Oil and gas wastewater radioactivity persists in Pennsylvania stream sediments

Photo: Treated oil and gas wastewater flows into a stream in western Pennsylvania. A new Duke study finds stream sediments at disposal sites such as this one have levels of radioactivity that are 650 times higher than at unaffected upstream sites. Credit: Avner Vengosh, Duke University

The contamination is coming from the disposal of conventional, or non-fracked, oil and gas wastewater, which, under current state regulations, can still be treated and discharged to local streams.

"It’s not only fracking fluids that pose a risk; produced water from conventional, or non-fracked, oil and gas wells also contains high levels of radium, which is a radioactive element. Disposal of this wastewater causes an accumulation of radium on the stream sediments that decays over time and converts into other radioactive elements," said Avner Vengosh, professor of geochemistry and water quality at Duke’s Nicholas School of the Environment.

The level of radiation found in stream sediments at the disposal sites was about 650 times higher than radiation in upstream sediments. In some cases, it even exceeded the radioactivity level that requires disposal only at federally designated radioactive waste disposal sites. "Our analysis confirms that this accumulation of radioactivity is derived from the disposal of […]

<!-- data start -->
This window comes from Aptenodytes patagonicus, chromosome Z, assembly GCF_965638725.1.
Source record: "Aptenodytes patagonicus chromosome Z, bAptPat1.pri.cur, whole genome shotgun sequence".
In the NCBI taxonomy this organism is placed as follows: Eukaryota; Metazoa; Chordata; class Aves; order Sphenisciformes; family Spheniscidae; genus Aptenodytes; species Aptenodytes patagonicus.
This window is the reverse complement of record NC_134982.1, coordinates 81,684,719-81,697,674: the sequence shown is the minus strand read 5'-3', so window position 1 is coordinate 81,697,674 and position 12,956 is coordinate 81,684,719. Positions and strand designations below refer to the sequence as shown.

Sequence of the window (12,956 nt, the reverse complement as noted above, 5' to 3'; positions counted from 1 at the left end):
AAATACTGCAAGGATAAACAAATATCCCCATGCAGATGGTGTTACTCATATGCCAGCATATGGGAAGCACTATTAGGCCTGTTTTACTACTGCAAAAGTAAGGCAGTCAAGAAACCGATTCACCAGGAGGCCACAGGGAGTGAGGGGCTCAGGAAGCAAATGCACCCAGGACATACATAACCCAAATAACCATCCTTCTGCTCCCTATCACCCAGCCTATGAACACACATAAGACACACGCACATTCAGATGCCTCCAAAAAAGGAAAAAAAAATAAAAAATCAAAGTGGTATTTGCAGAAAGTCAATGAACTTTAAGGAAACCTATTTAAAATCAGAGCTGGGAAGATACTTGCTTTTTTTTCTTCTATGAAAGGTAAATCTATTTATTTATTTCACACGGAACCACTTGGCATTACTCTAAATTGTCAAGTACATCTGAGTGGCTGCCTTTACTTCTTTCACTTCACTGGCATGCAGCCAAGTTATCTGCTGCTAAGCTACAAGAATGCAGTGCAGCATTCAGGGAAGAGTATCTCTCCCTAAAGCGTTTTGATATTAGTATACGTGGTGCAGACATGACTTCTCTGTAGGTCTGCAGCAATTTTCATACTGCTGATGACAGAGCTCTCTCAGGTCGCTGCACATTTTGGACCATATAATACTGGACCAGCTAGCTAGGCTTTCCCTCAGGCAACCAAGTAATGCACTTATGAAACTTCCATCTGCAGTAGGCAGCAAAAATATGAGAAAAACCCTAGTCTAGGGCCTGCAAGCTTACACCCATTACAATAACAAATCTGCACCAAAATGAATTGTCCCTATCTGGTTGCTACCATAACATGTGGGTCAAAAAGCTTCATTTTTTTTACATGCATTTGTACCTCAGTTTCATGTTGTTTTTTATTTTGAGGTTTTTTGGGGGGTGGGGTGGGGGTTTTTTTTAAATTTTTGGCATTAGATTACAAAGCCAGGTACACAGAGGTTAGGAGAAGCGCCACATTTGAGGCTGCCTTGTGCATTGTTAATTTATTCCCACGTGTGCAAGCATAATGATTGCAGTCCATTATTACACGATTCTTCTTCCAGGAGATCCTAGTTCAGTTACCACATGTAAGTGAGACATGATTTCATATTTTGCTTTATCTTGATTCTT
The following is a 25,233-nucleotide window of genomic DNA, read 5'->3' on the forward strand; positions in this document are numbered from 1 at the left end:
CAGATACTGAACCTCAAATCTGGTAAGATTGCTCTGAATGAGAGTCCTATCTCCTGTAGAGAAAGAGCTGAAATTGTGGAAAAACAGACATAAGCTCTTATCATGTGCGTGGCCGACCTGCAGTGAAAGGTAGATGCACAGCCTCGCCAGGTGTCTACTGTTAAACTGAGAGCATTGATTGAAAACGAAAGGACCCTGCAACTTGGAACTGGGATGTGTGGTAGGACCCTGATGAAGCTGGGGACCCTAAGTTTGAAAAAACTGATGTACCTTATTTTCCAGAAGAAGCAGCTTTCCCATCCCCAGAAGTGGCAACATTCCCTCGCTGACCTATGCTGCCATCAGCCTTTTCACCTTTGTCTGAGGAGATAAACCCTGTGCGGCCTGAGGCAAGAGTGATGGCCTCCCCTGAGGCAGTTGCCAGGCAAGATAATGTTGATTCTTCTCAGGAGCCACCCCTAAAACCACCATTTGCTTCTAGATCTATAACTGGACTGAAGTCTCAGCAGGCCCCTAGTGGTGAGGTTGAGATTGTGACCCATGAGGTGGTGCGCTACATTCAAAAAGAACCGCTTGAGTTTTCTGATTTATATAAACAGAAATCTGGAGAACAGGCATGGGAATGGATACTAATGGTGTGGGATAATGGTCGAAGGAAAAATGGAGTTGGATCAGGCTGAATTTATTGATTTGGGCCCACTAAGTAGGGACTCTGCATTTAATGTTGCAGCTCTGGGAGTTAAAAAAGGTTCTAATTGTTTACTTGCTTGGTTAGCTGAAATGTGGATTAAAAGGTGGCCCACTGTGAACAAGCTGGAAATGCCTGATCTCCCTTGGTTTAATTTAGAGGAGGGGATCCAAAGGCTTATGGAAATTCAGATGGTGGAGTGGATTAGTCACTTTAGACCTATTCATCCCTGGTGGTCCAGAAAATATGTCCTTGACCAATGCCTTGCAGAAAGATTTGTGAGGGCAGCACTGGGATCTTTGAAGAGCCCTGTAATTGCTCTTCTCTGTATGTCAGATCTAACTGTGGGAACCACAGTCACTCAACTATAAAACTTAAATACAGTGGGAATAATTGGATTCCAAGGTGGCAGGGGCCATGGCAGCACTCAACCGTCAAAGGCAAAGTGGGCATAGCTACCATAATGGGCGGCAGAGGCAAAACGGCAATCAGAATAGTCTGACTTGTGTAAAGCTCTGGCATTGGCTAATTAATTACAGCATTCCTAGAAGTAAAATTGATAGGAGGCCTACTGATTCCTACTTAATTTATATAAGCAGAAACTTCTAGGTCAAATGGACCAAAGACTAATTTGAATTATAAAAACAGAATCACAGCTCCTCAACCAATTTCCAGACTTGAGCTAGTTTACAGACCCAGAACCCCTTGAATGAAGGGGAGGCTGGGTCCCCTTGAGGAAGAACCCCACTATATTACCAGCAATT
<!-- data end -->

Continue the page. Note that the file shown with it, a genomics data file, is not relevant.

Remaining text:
More about fracking waste and water:

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Oil and gas wastewater radioactivity persists in Pennsylvania stream sediments

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5 Million Gallons of Freshwater Used to Frack Just One Well

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Oil and gas wastewater radioactivity persists in Pennsylvania stream sediments
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Oil and gas wastewater radioactivity persists in Pennsylvania stream sediments
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The level of radiation found in stream sediments at the disposal sites was about 650 times higher than radiation in upstream sediments. In some cases, it even exceeded the radioactivity level that requires disposal only at federally designated radioactive waste disposal sites.
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Phys.org
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